Schools for Year 5 Scholarship students and puzzles to solve

Schools for Year 5 Scholarship students and puzzles to solve

Written by Bella Dalima

19 Dec, 2013 | 12:16 am

The cut-off marks for the enrollment of students to Grade 6 of popular schools, based on the results of the Year 5 Scholarship Examination held this August, were released on Tuesday night.

The intention of the pioneer of the Year 5 Scholarship Examination, Late Minister Dr. C.W.W. Kannangara, was to ensure that power and wealth would not come in the way in ensuring a better scope of education for underprivileged and talented students from rural areas.

In addition to the Year 5 Scholarship Examination, if successive government had taken steps to implement measures taken in the former part of the 1940s, as intended, even after independence, then there is a possibility that the school system in the country would have progressed to ensure minimum disparity between rural and urban education, undermining the need for a Year 5 Scholarship Examination.

Given that there has been a widening in the disparity rather than progress, the Year 5 Scholarship Examination has now become a rat race of a competition for both children and parents alike.

Although students who pass the examination receive a scholarship, the parents’ primary concern is having their children enrolled in a popular school and not the scholarship itself.

While these popular schools are simply schools that have received the label of popular as per the whim of education authorities, they are not school that were created through the distribution of material and human resources by the education authorities.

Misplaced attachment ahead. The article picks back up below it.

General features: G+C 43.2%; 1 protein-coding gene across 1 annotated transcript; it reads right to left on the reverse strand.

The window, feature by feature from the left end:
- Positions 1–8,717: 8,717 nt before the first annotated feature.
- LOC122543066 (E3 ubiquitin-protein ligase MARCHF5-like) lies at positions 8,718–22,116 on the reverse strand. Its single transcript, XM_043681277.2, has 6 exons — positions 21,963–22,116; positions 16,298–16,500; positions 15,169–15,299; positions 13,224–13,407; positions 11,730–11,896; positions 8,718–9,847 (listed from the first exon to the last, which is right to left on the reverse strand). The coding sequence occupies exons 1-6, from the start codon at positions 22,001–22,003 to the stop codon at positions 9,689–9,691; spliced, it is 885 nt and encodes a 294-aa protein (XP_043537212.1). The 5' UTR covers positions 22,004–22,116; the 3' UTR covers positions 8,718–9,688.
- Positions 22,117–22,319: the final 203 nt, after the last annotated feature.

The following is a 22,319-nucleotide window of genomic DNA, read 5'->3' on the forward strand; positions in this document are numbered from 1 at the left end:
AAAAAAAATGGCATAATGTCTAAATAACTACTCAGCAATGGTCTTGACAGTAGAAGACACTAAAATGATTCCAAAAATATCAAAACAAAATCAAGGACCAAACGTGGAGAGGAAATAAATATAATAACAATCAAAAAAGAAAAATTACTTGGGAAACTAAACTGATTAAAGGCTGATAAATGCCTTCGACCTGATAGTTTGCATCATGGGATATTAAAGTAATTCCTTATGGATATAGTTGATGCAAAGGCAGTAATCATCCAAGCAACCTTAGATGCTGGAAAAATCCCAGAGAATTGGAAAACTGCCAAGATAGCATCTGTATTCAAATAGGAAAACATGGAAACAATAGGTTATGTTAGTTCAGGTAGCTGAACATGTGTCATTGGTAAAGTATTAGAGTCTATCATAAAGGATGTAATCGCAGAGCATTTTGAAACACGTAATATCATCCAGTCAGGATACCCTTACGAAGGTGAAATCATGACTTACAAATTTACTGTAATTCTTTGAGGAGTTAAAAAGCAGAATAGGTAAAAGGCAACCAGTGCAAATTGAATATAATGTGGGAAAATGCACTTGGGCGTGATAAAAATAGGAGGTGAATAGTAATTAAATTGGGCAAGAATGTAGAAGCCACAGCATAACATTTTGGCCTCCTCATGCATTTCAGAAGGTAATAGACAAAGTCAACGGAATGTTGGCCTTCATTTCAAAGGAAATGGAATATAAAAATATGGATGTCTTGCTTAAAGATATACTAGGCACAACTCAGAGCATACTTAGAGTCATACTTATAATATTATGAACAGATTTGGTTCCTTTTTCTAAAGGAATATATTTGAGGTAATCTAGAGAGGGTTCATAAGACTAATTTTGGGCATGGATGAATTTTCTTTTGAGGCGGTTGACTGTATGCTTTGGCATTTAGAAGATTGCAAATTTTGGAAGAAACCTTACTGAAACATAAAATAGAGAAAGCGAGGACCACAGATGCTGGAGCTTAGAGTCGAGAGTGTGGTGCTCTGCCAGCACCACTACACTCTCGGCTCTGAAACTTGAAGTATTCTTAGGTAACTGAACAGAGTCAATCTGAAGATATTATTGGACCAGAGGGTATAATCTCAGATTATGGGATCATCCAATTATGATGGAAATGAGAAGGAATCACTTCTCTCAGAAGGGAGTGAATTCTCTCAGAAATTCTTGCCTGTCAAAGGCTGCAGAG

Underprivileged children and their parents engage in the rat race, targeting popular schools created in this manner.

However, the cut-off marks released  make it evident that these underprivileged children will not be able to gain enrollment into several popular urban schools which are preferred for their material and human resources.

These include the boys schools as Rahula in Matara, Kingswood in Kandy, Isipatana and Ashoka in Colombo, and St. Servatius in Matara.

Given the fact that compared to the 149 popular schools listed in the Year 5 Scholarships over the past six years, there are now 167 popular schools. It would appear that authorities have created popular schools as per their whim, closing the doors of the preferred popular schools of the parents and children.

It would appear that six popular boys schools which have made arrangements to accept students who have passed the Year 5 Scholarship Examination, will not be doing so this time around, given that the Ministry of Education has not released the cut-off marks for these schools.

The number of vacancies for Year 5 Scholarship students at the 167 schools for which cut-off marks have been released, has also not been announced. As a result, some students who are qualified to enter certain popular schools as per the cut-off marks, will now have to face additional hurdles.

The creation of such a competition would completely undermine the fundamentals of the Year 5 Scholarship Examination. Against such a backdrop, how, did vacancies reserved for Year 5 Scholarship Students at some schools, fill up before hand?

Shouldn’t education authorities who allowed the issue to come to this pass, be called upon to serve justice to the students themselves?

Secretary to the President, this is over to you.



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